Robotics’ Top 10 Lessons Learned in the 2010’s

Robotics' Top 10

Robotics’ Top 10

This article on the Robotics’ Top 10 is from Robotics Business Review by Daniel Theobald.

  1. It always takes longer than you think it will: This may sound dire, but development and adoption always take longer than you think it will, until it doesn’t. In the past decade, we saw many exciting robotics companies come and go, including JiboCyPhy Works, and Rethink Robotics. All these were based on great ideas by great people, but they could not make it to profitability in time, and timing is everything. Ensure runway, stay lean, and share resources.
  2. Share resources: While software startups can bring their idea to life in Dad’s garage or a college dorm room, startups that deal with hardware grapple with a different set of problems — specifically access to space for development and testing, as well as expensive equipment. Robotics incubators like MassRobotics can mitigate the risks and the need for high upfront investment while also enabling a cross-collaborative environment.
  3. Establish industry standards: Organizations like MassRobotics can also foster rapid industry advancement by spearheading industry standards. When you work in close quarters to other robotics companies, you realize that a) You don’t have to reinvent the wheel – instead, you can save time and money by leveraging what has been done before, and b) Interoperability is the key to the advancement of the industry as a whole.
  4. Safety first: Worker safety is paramount to the adoption of automated solutions. One safety incident caused by an autonomous unit can set the entire industry back years. If the workers fundamentally don’t trust their new equipment, there will be poor adoption rates, and the technology will never take. In the same way that a car might have lane-assist technology, sensorized material handling equipment can provide the glide path for businesses to embrace the robotics across all sectors.
  5. Automate familiar equipment: Over the past decade, we watched robotics firms try to introduce completely new ways of moving material. These firms encountered an uphill battle because, over the years, companies have built out significant infrastructure around certain kinds of equipment. Automating the machines that their workers already know offers a smoother migration path to automation than expecting them to adopt new way of doing things. Purchasing equipment that is both familiar to production floor workers and automation-ready smooths adoption considerably.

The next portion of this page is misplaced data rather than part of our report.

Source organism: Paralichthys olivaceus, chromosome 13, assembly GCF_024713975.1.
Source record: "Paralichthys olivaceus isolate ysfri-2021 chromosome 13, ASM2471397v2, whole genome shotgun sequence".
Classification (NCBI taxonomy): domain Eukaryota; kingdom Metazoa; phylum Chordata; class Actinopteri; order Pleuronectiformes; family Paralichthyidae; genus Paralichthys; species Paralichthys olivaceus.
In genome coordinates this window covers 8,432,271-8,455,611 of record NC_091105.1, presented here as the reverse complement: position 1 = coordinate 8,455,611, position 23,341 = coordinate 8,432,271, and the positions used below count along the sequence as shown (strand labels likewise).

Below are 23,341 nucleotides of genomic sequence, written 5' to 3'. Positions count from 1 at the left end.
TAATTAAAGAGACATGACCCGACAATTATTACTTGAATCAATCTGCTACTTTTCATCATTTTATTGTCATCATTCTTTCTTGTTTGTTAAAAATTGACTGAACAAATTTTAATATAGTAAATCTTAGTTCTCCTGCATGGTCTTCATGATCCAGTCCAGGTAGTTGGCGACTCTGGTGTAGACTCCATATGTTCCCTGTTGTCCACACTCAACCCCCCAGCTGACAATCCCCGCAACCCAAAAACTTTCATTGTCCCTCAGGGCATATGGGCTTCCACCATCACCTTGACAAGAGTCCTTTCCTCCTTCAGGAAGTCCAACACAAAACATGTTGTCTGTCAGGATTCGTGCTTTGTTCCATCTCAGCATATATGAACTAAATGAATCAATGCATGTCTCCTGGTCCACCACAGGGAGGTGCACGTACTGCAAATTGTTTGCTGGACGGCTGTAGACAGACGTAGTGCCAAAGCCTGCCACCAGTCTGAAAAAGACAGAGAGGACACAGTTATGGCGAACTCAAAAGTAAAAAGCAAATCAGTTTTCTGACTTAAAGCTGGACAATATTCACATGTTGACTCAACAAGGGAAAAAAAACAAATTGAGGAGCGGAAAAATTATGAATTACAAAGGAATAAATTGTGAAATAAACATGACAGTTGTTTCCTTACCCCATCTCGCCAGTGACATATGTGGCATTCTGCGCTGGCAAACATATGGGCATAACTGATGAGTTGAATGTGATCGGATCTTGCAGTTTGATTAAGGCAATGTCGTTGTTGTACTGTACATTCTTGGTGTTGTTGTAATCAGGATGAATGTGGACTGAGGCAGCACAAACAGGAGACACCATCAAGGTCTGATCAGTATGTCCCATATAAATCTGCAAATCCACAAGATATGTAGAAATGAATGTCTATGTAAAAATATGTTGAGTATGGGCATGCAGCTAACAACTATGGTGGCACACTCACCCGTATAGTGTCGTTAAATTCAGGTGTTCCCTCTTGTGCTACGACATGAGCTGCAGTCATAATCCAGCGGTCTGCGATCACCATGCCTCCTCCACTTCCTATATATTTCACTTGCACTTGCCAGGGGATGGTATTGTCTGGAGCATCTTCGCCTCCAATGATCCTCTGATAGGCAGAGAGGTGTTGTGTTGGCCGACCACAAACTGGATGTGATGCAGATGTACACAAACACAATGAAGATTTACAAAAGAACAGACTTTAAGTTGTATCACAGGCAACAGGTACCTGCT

6. Flexibility is key: The industry and the technology within it are quickly evolving. In this ever-changing environment, flexibility and adaptability are key to staying on top. Most logistics companies do not have the means for a full rip and replace, and e-commerce order picking is only one small piece of the overall job. It’s likely that adopting a variety of platforms that are able to interoperate in an unstructured environment will better address their variety of needs.
  7. Optimize workflows: Rather than seeking to automate parts of an existing process, look for the bigger win. Mapping out the current workflow from beginning to end can help to reduce non-value-add activities and determine the tasks best suited for today’s autonomous solutions.
  8. Promote, don’t replace: There is a real shortage of labor in the material handling industry, making the human workforce a valuable resource. Humans and robots should be considered as part of the same system that must work together seamlessly. A well-devised solution incorporates the best of human problem-solving with the best of automated solutions to deploy the right resource to the right place at the right time. This system has the potential to promote human labor to a more interesting, creative, and less dangerous, repetitive role.
  9. Crawl, walk, run: There is so much information about this emerging and quickly evolving field that users are nervous to commit to one solution over another. The anxieties are understandable: “Which vendor offers the best product for me? What if the one I invest my team’s time, money, and energy in doesn’t work out? What if there’s a newer, better product in six months? Or worse, what if my chosen vendor goes out of business?” Major rip-and-replace solutions can be challenging because the massive investment necessary to get to confidence is often impractical. Instead, it’s best to take the “Crawl, Walk, Run” approach. Make the initial adoption small, gain confidence in the system, and then scale.
  10. Real-time orchestration is key: Automating existing stand-alone processes has been shown to increase productivity, but at a large shipper using the Vecna Robotics Pivotal Orchestration system can increase productivity significantly by orchestrating the hand-offs between various autonomous systems and human workers. Pivotal receives real-time messages from the production floor and dispatches the right agent – whether robot, manual truck, or human – to the right job at the right time, adding increased flexibility and resilience to the workflow.

robotics’ top 10 robotics’ top 10 robotics’ top 10

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